Jeff Adachi: Solving city's budget woes

San Francisco's impending $522 million budget deficit may come with a silver lining: it may finally force city leaders and the electorate to make the tough decisions needed to turn things around.

Over the past decade, the cost of city government has increased 58 percent, from $4.2 billion to $6.6 billion, while the city has continued to experience huge budget deficits each year. The cause, according to the controller, is that "citywide costs have continued to climb, in large part due to escalating salary and benefit costs related to labor agreement provisions, new mandates and capital funding." Put another way, the City is paying for salaries, pension plans and mandated spending levels that it simply can't afford.

Like the state legislature in Sacramento, San Francisco has tried to triage each year's budget deficit, delaying important capital projects and bargaining for short-term salary concessions while hoping the economy improves. These temporary fixes ultimately make the problem worse by passing the buck to the next year. But, the good news is that it can be fixed if we take immediate action and make necessary changes.

The city's pension system must be re-designed to ensure that it is able to meet the needs of retirees without bankrupting the City. According to findings reported by the Civil Grand Jury, the City's cost to its retiree pension system will grow 310 percent, from $175 million in 2005 to $544 million by 2012. With more than 40 percent of active employees who are eligible for retirement, this will create a huge cash flow problem and add to future years' deficits. Without sufficient funding to pay the city's pension liability, the system will eventually go broke.

Abuses to the system, such as "pension spiking," where employees are allowed to artificially increase their pension before retiring, must be stopped. The Grand Jury estimated that this practice has cost the City $132 million, citing an example of one employee who was allowed to raise his annual pension by $25,500 after being promoted in his last year of service.

It is also time to evaluate mandatory spending set-asides that require the City to spend certain amounts regardless of the city's financial standing. Currently, 60 percent of San Francisco's general fund budget is spent through mandated spending formulas. These mandates were passed by voters in better economic times to require specified spending levels for police, libraries, schools and youth programs. However, in an economic recession, these mandates should be suspended or reduced

. Pay raises should be limited during deficit years. Just two years ago, city officials voted to give a 25 percent increase to police officers over four years, at a cost of $64 million, and a 19 percent increase for registered nurses over three years, at a cost of $39 million. This decision may mean there will be fewer police officers and nurses to serve the public in the future. But even if these changes are made, the budget process itself needs to be reformed in order to ensure better long-term planning.

Currently, the city's budget process requires that the mayor submit an annual budget by June of each year. The SF Board of Supervisors then reviews the budget and has 60 days to study, gather information, hold constituent meetings and make revisions.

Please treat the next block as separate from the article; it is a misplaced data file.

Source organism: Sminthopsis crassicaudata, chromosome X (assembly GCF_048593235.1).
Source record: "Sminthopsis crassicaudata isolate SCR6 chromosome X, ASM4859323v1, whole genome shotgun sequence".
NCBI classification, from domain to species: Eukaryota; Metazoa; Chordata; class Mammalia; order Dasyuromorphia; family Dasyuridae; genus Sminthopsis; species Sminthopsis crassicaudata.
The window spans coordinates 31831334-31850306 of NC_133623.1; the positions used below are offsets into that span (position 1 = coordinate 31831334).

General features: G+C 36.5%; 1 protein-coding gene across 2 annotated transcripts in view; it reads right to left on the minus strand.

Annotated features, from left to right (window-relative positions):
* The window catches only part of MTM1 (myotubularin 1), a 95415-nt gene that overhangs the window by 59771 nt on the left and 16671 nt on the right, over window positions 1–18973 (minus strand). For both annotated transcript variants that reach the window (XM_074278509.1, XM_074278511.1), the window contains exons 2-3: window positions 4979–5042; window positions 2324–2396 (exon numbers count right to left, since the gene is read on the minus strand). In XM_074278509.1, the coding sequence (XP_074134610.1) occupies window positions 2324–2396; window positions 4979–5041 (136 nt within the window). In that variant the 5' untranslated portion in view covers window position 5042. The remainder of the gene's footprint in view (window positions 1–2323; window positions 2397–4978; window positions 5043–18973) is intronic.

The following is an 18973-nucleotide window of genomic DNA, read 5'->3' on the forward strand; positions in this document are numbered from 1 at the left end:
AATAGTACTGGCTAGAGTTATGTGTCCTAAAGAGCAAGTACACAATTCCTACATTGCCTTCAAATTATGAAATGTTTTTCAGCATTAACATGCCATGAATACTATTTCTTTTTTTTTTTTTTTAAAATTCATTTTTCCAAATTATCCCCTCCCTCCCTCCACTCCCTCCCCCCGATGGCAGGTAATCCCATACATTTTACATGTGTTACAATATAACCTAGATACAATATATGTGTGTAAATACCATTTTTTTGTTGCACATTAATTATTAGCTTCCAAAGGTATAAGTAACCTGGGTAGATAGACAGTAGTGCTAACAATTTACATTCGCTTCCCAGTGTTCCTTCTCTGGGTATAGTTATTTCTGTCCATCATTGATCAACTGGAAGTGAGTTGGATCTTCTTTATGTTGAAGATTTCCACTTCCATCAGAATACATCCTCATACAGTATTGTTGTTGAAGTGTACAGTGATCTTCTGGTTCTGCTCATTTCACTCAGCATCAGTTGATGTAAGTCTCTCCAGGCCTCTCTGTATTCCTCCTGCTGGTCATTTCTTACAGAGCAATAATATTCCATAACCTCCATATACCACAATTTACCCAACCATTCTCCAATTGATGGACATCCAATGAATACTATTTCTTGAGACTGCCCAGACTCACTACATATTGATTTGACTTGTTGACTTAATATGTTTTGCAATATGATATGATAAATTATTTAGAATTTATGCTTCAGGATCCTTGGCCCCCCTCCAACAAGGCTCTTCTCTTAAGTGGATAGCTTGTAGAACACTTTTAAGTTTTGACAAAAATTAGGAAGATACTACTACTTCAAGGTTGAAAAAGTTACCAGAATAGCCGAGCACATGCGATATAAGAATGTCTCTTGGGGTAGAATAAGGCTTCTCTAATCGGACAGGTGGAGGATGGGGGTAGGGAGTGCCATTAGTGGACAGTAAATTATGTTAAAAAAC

As a department head, I have witnessed the inefficiency of the current process. Although each department is required to submit a proposed budget, the mayor's office has, in recent years, simply imposed across-the-board cuts on city departments in order to address budget deficits. This approach does not allow for strategic long-term planning and fails to protect the fiscal health of core government operations.

When cuts are imposed, decisions to restore programs fall to the Board of Supervisors. Their decisions are made under extreme time pressures, with department heads and constituents flooding their offices to advocate for funding. The board then tries to find additional cuts so it can meet the demands of each supervisor's constituencies.

The budget process needs a neutral, professional budget officer who is accountable for guarding the long-term fiscal health of San Francisco government. This practice, followed in a majority of similar-sized counties, would require the mayor, Board of Supervisors and department heads to work collaboratively to identify core priorities and create a budget to adequately fund them, while providing taxpayers with an objective evaluation of the performance of the city's departments and programs.

Having an independent budget office would also provide oversight by discouraging elected officials from making short-term political decisions that may not be in the best interest of the City. Because the budget officer would be appointed, not elected, he or she would not be as constrained by political influences.

The independent budget office could also provide performance-based evaluations of city contractors. Contractors who failed to achieve their promised outcomes would be required to explain their shortcomings, and the mayor and Board of Supervisors would have the benefit of an objective evaluation before deciding whether to eliminate, continue or increase funding for a given program.

Of course, these fundamental changes won't come easy. Changing the city's budget process requires a Charter amendment and combining the city's various budget agencies into a single, independent budget office. But the failure to act will mean more mass lay-offs, a severe decrease in city services and a bankrupt pension system. Only by enacting real, structural reforms to our fiscal process will we get San Francisco's city government back on the road to a sound and sustainable economic recovery.

Jeff Adachi is San Francisco's public defender.